Improving last-mile delivery is one of the more complex issues for retailers, especially smaller retailers that cannot leverage economies of scale. For this reason, the most cost-effective and eco-friendly solution is partnering with a reliable logistics provider that does more deliveries at a time, able to fill delivery vehicle capacity— reducing cost and total carbon emissions.

3. Automation. Automating and essentially eliminating repetitive and mundane activities can significantly reduce the workload on your employees— freeing up crucial time for other important operations, including breaks.

The beauty of automation is its scalability. Retailers can start small by automating shift scheduling and alerts for employees, and go as far as implementing artificial intelligence to create more efficient delivery routes and timelines automatically.

Automation can help reduce carbon footprint by planning shipping routes, accurately taking into consideration traffic, weather, fuel costs, etc.

E-commerce stores and shippers can also leverage automation to manage their inventory with greater accuracy to achieve maximum efficiency.

4. “Green shipping” options. Many retailers and shipping partners are offering a “green shipping” option to shoppers and users. While the specifics are different depending on the business, the basic idea behind the “green shipping” option is to offer a delivery that results in lower carbon emissions, that is not speed focused. The longer shipping time allows retailers to bundle and ship more orders together (instead of sending separately in separate boxes), which reduces packaging, cost and environmental impact.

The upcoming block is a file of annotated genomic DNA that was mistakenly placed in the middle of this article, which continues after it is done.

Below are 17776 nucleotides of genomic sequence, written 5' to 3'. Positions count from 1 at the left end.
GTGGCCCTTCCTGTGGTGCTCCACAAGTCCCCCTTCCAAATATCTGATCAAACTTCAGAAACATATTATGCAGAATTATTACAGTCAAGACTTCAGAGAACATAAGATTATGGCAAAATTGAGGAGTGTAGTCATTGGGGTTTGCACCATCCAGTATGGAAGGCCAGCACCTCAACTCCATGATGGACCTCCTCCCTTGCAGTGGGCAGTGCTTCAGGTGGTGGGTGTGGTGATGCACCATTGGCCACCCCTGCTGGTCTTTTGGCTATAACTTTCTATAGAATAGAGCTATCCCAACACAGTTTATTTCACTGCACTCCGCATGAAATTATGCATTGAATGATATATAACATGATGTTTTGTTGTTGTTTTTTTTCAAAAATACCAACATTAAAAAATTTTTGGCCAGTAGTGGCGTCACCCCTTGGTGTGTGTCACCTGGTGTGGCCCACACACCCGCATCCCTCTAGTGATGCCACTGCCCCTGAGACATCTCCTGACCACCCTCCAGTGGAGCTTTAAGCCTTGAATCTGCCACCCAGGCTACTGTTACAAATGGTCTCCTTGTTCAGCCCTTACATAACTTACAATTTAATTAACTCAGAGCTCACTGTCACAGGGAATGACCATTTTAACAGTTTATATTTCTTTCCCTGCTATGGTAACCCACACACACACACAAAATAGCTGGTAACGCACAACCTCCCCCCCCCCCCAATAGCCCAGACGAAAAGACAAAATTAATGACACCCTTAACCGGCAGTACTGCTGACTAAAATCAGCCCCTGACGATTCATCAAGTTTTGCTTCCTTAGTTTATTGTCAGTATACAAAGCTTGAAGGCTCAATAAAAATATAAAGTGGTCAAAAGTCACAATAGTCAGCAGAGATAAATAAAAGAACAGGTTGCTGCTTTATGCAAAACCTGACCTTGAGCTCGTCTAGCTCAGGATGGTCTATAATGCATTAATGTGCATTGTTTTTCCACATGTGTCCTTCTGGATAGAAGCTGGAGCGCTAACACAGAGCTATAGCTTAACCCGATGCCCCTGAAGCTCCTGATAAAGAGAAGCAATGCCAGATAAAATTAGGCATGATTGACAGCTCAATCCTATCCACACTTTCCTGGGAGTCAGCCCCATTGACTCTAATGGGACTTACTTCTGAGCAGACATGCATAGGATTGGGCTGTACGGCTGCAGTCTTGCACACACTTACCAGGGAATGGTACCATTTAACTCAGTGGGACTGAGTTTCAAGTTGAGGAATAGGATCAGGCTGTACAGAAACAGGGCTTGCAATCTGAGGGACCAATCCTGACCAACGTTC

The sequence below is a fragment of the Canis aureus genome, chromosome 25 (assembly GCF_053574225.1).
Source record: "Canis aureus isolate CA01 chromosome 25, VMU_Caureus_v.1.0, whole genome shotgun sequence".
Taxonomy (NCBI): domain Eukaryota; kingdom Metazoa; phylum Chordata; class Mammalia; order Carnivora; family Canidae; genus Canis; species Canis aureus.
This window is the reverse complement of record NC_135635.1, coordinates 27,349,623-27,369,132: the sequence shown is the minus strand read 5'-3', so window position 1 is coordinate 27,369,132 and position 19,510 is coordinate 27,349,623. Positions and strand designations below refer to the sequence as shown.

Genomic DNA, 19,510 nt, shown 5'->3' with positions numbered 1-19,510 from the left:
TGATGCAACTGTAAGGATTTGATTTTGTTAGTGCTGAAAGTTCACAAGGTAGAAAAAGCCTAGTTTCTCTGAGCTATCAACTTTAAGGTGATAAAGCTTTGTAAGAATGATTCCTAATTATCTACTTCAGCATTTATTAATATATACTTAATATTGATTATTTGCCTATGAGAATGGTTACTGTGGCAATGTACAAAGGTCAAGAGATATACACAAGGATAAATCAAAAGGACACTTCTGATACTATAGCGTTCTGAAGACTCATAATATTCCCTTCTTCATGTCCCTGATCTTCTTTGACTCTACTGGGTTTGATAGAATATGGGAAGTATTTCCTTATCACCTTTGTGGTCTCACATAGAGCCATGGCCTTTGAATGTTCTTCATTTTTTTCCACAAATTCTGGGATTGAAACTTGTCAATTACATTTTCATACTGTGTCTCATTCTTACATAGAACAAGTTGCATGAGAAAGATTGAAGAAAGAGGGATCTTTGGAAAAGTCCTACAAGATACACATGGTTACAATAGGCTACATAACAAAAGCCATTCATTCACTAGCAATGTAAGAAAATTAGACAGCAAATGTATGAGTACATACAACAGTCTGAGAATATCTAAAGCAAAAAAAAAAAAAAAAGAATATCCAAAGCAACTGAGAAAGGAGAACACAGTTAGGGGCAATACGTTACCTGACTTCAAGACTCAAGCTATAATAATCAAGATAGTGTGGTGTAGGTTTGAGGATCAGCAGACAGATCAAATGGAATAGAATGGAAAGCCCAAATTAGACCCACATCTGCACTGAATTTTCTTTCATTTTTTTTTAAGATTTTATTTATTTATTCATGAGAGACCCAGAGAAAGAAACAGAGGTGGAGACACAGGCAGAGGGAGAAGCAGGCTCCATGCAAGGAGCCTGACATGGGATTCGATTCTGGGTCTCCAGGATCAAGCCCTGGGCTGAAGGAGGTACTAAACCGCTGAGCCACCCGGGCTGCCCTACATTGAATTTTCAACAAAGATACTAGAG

5. More efficient planning. A bulk of the costs and environmental impact of irresponsible shipping comes from inefficient planning and management. This includes everything from ineffective inventory management, slower routes, and shipping partners that do not leverage the latest technologies to improve their deliveries.